Coronavirus seems to be that niggling pain that just won’t go away. You know the pain. The one that your son or partner keeps telling you to go to the physio for a diagnosis for. The one that you claim will go away with a bit of rest.

That pain is certainly being felt by New Zealand Prime Minister Jacinda Ardern this week. After having to pause New Zealand’s travel bubble with Victoria almost a month ago thanks to an outbreak of the Indian delta-variant of Coronavirus, New Zealand have announced that they will have to pause the bubble with Sydney as well.

This is especially problematic for New Zealand’s national airline, Air New Zealand, as the Sydney International Terminal is the main pathway for travellers from Australia to make it to their major cities. It only gets worse when you consider that their plan B would be to use the Melbourne International Terminal as a gateway, but with Victorians still barred from New Zealand, the partnership looks to be going through rocky waters.

Frustratingly though New Zealanders support the move with just this week an infected Australian traveller causing a stir in Wellington. The visit was enough for the New Zealand Government to declare an Alert Level 2 in Wellington, bringing in new restrictions to prevent the further spread of the virus.

For the most part though, New Zealand and Australia’s travel bubble has been quite a smooth ride over the past months. In fact, since being introduced last year (and bar the restrictions which plagued Victoria all the way up until early December), New Zealand’s travel bubble with Australia has ended up being a successful little venture on the parts of both countries. With a niche, yet dedicated tourist group travelling between the two nations.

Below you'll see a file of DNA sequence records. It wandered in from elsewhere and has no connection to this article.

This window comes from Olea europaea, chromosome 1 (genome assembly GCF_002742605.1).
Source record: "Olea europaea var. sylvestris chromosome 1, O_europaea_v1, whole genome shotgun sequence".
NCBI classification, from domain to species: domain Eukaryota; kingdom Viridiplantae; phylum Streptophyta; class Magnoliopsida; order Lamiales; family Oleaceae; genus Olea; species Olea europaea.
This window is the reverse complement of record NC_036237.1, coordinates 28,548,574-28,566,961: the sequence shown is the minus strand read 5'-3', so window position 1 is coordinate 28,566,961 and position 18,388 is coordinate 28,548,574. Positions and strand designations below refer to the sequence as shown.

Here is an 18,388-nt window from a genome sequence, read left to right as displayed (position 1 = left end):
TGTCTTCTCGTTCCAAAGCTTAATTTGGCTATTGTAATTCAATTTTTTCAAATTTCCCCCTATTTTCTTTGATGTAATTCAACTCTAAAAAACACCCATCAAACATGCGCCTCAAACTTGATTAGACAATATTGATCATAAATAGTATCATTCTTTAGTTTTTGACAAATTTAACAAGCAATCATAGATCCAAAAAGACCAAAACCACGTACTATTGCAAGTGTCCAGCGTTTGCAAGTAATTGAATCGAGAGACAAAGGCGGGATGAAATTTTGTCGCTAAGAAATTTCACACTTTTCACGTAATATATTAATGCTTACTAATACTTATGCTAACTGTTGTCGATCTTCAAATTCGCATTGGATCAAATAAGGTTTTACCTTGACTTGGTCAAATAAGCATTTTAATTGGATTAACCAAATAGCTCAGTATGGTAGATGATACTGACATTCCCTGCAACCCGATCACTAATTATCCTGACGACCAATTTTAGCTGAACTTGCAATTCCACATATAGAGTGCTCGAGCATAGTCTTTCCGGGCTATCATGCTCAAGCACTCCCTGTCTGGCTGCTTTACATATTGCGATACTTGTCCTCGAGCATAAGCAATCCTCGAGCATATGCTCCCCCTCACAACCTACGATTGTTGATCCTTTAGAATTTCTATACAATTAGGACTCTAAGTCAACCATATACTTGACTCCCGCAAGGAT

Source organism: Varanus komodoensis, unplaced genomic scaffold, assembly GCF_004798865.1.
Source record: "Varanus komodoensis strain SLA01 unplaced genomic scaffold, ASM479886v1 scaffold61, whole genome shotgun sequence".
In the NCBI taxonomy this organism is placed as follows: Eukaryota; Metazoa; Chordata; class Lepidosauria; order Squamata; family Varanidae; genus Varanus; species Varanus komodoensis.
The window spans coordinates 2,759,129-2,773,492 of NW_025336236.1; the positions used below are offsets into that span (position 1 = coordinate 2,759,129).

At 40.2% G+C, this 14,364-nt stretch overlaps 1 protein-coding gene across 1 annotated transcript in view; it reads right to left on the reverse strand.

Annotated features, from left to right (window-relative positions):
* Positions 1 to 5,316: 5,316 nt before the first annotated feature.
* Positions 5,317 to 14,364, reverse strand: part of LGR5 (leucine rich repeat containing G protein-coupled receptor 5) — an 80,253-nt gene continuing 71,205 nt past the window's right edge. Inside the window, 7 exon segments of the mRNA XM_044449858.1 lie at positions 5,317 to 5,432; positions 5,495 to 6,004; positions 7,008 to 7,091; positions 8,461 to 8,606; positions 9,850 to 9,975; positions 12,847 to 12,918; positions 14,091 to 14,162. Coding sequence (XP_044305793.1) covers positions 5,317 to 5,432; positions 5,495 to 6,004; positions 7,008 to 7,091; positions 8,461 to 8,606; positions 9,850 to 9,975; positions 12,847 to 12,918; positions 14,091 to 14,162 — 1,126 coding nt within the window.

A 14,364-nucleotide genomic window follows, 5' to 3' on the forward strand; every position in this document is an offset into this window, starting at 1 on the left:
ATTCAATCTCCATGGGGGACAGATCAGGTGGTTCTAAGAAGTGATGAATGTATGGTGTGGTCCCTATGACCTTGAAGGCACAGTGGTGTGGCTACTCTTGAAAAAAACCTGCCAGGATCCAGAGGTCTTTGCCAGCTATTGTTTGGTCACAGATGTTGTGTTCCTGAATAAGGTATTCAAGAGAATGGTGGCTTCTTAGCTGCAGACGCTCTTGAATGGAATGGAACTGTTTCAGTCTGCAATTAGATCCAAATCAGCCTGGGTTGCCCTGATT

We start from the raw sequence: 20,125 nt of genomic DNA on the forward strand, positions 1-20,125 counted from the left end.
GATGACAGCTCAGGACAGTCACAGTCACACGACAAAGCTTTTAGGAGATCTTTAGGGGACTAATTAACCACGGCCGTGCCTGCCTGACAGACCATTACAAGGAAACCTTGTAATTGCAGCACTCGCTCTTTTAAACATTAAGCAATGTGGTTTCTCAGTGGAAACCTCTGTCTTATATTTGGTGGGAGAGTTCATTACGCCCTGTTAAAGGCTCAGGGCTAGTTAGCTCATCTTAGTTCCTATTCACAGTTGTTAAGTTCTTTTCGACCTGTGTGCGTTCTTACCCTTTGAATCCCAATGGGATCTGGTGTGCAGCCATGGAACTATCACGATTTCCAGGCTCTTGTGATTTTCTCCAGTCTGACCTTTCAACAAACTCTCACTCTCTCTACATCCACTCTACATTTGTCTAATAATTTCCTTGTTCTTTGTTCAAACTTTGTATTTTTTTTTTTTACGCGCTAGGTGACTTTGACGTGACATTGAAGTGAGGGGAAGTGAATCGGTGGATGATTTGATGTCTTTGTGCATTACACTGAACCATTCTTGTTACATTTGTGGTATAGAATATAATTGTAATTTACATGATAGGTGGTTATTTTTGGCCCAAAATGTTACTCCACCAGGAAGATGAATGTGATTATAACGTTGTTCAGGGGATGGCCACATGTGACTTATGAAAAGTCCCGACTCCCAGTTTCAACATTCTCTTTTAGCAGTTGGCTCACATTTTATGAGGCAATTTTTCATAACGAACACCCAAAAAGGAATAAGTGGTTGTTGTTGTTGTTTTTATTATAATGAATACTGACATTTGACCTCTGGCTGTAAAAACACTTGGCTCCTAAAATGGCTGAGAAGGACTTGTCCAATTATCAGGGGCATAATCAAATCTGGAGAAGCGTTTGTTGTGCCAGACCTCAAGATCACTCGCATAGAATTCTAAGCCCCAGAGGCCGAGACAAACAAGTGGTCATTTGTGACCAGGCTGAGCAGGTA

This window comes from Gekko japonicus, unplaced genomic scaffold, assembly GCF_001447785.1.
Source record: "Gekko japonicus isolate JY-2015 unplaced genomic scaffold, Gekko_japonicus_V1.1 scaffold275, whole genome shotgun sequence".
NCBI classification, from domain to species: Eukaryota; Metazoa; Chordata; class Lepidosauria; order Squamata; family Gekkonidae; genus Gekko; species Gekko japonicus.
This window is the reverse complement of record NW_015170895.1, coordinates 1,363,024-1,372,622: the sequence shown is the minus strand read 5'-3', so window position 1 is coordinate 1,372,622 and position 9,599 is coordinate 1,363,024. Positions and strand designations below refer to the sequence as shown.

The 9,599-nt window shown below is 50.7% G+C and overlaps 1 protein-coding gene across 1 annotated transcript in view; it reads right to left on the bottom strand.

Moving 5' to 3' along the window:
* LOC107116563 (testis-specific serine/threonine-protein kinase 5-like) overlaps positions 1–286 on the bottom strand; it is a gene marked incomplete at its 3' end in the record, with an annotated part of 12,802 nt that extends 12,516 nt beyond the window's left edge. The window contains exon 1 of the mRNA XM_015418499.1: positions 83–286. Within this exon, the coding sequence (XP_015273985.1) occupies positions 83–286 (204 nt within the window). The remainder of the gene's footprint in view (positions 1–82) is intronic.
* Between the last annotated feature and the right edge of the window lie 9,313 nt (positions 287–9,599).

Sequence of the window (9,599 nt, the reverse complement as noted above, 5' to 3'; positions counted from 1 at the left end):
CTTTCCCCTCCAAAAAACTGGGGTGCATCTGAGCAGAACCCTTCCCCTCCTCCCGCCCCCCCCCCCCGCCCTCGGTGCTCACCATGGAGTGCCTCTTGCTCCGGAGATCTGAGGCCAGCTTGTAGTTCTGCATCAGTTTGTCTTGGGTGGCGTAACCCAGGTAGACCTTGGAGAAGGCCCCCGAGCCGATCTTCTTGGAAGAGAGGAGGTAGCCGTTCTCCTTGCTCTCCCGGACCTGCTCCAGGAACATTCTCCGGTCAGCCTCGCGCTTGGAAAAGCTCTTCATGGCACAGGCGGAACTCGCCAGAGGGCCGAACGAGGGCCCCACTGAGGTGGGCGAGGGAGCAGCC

The problem moreover for New Zealand when looking to the future of this bubble is going to be the frequency of these Coronavirus outbreaks and the percentage of population who are vaccinated. A number which Scott Morrison recently claimed may not have much bearing on what you are and are not allowed to do during a lockdown.

Scott Morrison claimed that nations with high vaccination figures are still experiencing infections and hospitalisations for COVID19. A hypothesis he based on the UK’s vaccination success. However, at the time of writing this article, the UK has only vaccinated 42% of their population.

Whereas Israel, which vaccinated their population using the highly effective Pfizer vaccine, have almost 60% of their population vaccinated and have managed to reduce daily infection numbers from tens of thousands back in February to an average of 12 in the past week with minimal deaths recorded.

As other nations in Europe and the Americas open up their borders for travel thanks to vaccinations, Australia and New Zealand look avidly on. Wondering whether when their populations and vaccinated to their fullest they’ll be able to do exactly the same. A concept which at its core seems logical and promising but which both Prime Ministers water down continually.